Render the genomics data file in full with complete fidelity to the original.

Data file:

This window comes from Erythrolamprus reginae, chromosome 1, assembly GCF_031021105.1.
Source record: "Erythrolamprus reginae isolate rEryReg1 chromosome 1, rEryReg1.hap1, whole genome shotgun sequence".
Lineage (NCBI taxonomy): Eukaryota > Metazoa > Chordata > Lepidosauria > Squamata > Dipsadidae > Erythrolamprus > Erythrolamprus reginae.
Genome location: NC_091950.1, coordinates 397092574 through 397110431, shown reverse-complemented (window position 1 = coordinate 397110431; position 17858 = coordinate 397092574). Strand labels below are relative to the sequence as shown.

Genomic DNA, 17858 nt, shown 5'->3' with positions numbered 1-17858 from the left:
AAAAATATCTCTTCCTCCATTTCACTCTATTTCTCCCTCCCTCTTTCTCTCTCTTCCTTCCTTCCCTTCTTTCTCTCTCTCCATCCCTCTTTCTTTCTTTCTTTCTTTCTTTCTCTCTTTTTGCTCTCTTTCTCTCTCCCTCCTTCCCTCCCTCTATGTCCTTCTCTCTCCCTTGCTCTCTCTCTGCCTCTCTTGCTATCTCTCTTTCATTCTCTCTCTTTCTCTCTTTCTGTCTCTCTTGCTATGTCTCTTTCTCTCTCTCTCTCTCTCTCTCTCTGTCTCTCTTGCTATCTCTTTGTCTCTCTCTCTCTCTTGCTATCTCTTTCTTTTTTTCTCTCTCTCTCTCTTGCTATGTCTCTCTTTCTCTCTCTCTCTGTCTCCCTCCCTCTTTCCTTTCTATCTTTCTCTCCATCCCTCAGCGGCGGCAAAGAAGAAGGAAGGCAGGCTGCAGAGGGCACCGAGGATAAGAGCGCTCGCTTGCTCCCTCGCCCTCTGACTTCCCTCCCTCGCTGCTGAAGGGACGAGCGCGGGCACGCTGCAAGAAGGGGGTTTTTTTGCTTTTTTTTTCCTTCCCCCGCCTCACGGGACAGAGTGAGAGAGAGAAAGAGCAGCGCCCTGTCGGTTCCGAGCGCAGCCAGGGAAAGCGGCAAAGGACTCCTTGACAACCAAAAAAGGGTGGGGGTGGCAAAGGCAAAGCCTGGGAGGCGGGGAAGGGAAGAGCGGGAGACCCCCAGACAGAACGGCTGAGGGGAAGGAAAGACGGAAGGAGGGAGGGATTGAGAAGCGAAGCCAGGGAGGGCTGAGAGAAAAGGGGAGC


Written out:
This window comes from Erythrolamprus reginae, chromosome 1, assembly GCF_031021105.1.
Source record: "Erythrolamprus reginae isolate rEryReg1 chromosome 1, rEryReg1.hap1, whole genome shotgun sequence".
Lineage (NCBI taxonomy): Eukaryota > Metazoa > Chordata > Lepidosauria > Squamata > Dipsadidae > Erythrolamprus > Erythrolamprus reginae.
Genome location: NC_091950.1, coordinates 397092574 through 397110431, shown reverse-complemented (window position 1 = coordinate 397110431; position 17858 = coordinate 397092574). Strand labels below are relative to the sequence as shown.

Genomic DNA, 17858 nt, shown 5'->3' with positions numbered 1-17858 from the left:
AAAAATATCTCTTCCTCCATTTCACTCTATTTCTCCCTCCCTCTTTCTCTCTCTTCCTTCCTTCCCTTCTTTCTCTCTCTCCATCCCTCTTTCTTTCTTTCTTTCTTTCTTTCTCTCTTTTTGCTCTCTTTCTCTCTCCCTCCTTCCCTCCCTCTATGTCCTTCTCTCTCCCTTGCTCTCTCTCTGCCTCTCTTGCTATCTCTCTTTCATTCTCTCTCTTTCTCTCTTTCTGTCTCTCTTGCTATGTCTCTTTCTCTCTCTCTCTCTCTCTCTCTCTGTCTCTCTTGCTATCTCTTTGTCTCTCTCTCTCTCTTGCTATCTCTTTCTTTTTTTCTCTCTCTCTCTCTTGCTATGTCTCTCTTTCTCTCTCTCTCTGTCTCCCTCCCTCTTTCCTTTCTATCTTTCTCTCCATCCCTCAGCGGCGGCAAAGAAGAAGGAAGGCAGGCTGCAGAGGGCACCGAGGATAAGAGCGCTCGCTTGCTCCCTCGCCCTCTGACTTCCCTCCCTCGCTGCTGAAGGGACGAGCGCGGGCACGCTGCAAGAAGGGGGTTTTTTTGCTTTTTTTTTCCTTCCCCCGCCTCACGGGACAGAGTGAGAGAGAGAAAGAGCAGCGCCCTGTCGGTTCCGAGCGCAGCCAGGGAAAGCGGCAAAGGACTCCTTGACAACCAAAAAAGGGTGGGGGTGGCAAAGGCAAAGCCTGGGAGGCGGGGAAGGGAAGAGCGGGAGACCCCCAGACAGAACGGCTGAGGGGAAGGAAAGACGGAAGGAGGGAGGGATTGAGAAGCGAAGCCAGGGAGGGCTGAGAGAAAAGGGGAGC